I spent a recent afternoon playing Nanci Griffith’s amazing 1988 album One Fair Summer Evening. It’s hard to believe it’s been almost twenty years since I first heard Once in a Very Blue Moon on the Fordham College radio station while listening to my Walkman as I walked through Central Park on my way home from work. My college boyfriend and I had recently broken up and, suddenly, I was hearing a song expressing all the longing and inevitability and sadness I couldn’t stop feeling no matter how hard I tried. I stopped in at a record store on East 86th Street before going home that night, and played the CD over and over again for what must have been weeks.
There are only a few songs for which I can clearly remember where I was when I first heard them. There’s Leonard Cohen’s First We Take Manhattan, Nirvana’s Smells Like Teen Spirit and Tori Amos’ Silent All These Years, the last while watching MTV in a motel room in the middle of the country, on a cross country drive with my husband of less than a year and our dog, Rupert the Schnoodle.
But at some point before I turned thirty, I stopped having such moments of transcendence. Music became background, and while some songs could still break through — I will always be driving a car in Los Angeles when I hear anything by the Counting Crows or the Red Hot Chili Peppers or Radiohead, for example — nothing would leap out at me again with an immediate I-have-to-have-this-CD-now feeling. I was convinced I was musically trapped in my late twenties, a sensation described wonderfully well by Faulkner Fox in her much underrated motherhood memoir, Dispatches From a Not-So-Perfect Life. “We’re all sort of stuck in ’80s,” she writes of the tired parents she hangs around with who play hits ranging from Dire Straits to Sting when they get together, in an effort to demonstrate how cool they once were. “None of us is up on current music.”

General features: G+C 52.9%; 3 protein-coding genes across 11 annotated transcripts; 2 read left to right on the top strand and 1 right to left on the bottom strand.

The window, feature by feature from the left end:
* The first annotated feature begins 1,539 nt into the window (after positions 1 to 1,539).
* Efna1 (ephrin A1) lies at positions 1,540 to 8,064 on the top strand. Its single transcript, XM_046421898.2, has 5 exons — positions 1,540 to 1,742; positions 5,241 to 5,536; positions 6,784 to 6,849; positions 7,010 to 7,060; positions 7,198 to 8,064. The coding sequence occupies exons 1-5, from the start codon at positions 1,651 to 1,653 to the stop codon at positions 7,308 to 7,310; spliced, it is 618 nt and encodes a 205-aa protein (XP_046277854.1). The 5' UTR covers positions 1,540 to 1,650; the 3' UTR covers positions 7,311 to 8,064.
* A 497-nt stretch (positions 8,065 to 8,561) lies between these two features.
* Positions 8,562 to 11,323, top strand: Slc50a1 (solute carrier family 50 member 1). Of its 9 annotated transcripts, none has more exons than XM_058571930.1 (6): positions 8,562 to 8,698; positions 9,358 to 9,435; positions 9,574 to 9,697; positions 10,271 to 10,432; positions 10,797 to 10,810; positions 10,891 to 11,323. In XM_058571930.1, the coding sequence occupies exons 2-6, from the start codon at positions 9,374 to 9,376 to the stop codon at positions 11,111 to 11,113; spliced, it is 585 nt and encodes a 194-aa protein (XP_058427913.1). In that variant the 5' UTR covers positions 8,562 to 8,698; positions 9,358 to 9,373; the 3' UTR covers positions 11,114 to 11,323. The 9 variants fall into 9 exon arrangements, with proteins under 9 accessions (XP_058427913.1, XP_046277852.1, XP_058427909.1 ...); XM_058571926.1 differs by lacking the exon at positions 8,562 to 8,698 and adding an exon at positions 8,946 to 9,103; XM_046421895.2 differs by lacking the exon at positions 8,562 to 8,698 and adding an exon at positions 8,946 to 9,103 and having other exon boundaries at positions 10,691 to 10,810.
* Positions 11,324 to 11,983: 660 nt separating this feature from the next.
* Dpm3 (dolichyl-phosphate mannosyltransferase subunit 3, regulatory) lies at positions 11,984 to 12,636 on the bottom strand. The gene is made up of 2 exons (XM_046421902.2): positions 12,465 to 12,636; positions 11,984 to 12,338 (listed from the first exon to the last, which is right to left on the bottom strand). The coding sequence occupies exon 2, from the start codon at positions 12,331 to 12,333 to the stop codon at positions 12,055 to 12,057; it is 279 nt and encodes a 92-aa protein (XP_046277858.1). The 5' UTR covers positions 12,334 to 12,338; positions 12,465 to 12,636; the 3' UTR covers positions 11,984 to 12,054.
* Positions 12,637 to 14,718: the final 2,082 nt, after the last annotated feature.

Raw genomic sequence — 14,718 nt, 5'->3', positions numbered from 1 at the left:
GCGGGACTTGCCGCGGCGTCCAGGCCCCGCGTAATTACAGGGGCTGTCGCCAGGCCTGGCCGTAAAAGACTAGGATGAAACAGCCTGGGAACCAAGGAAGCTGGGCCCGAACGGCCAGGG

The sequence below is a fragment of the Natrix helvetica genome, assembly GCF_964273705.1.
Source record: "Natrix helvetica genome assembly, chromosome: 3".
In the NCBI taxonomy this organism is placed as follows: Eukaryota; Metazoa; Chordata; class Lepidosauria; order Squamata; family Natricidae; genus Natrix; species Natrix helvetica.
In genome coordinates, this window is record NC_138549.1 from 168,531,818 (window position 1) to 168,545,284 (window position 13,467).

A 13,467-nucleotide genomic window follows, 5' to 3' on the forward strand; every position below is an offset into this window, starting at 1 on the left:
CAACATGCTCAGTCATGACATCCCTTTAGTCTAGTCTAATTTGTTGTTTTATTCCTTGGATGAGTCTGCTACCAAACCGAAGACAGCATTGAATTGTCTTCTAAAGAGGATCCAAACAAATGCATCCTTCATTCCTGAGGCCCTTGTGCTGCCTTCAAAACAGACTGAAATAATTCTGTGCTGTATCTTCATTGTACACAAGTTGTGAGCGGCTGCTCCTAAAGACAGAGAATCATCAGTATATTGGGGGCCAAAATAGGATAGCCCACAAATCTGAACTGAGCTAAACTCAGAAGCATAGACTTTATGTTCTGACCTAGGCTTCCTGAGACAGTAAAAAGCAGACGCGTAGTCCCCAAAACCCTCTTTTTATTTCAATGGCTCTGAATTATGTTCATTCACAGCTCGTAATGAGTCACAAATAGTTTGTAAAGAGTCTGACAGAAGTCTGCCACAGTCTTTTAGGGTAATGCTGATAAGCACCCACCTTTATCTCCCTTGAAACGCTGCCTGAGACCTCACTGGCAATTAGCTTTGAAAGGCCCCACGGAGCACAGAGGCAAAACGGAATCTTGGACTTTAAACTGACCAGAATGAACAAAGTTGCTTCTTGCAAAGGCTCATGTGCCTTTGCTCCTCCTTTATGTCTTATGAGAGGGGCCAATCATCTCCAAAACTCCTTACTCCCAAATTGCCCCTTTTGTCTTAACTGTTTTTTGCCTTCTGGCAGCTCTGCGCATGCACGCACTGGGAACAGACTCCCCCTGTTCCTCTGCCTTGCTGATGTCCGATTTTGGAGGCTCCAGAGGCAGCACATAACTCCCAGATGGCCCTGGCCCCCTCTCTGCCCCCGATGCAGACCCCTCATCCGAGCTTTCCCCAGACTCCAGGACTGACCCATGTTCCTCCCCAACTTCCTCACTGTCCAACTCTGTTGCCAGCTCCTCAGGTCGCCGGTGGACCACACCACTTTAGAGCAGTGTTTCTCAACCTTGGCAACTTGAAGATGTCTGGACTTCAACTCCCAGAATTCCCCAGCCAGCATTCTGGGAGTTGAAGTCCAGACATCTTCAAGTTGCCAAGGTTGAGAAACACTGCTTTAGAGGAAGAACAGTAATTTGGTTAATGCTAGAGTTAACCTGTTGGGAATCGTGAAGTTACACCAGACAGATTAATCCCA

I write all this as a way of saying I thought the musical passions of my twenties were forever gone. But then, as the Supremes might sing, it happened. One day last spring, I was driving toward Central Avenue in Yonkers, as horrid a shopping strip that has ever existed, when I heard the voice come over the radio. Sexy, knowing, sad, angry, defiant, brash, defeated, triumphant … I just couldnt get enough of it. It was cabaret mixed with hip-hop mixed with Motown mixed with — well, I didn’t care what it was mixed with. I was in love, in love with a song and a singer in a way that I hadn’t been since I first heard Silent All These Years in that damn motel room in Oklahoma. When the DJ came on afterwards and said the name of the song and the woman who sang it, I repeated the information over and over again till I could pull over into a parking lot and scrawl it down with the only implements I could find, a broken lip-liner and an aged ATM slip. “Amy Winehouse,” I wrote. “Amy Winehouse.”
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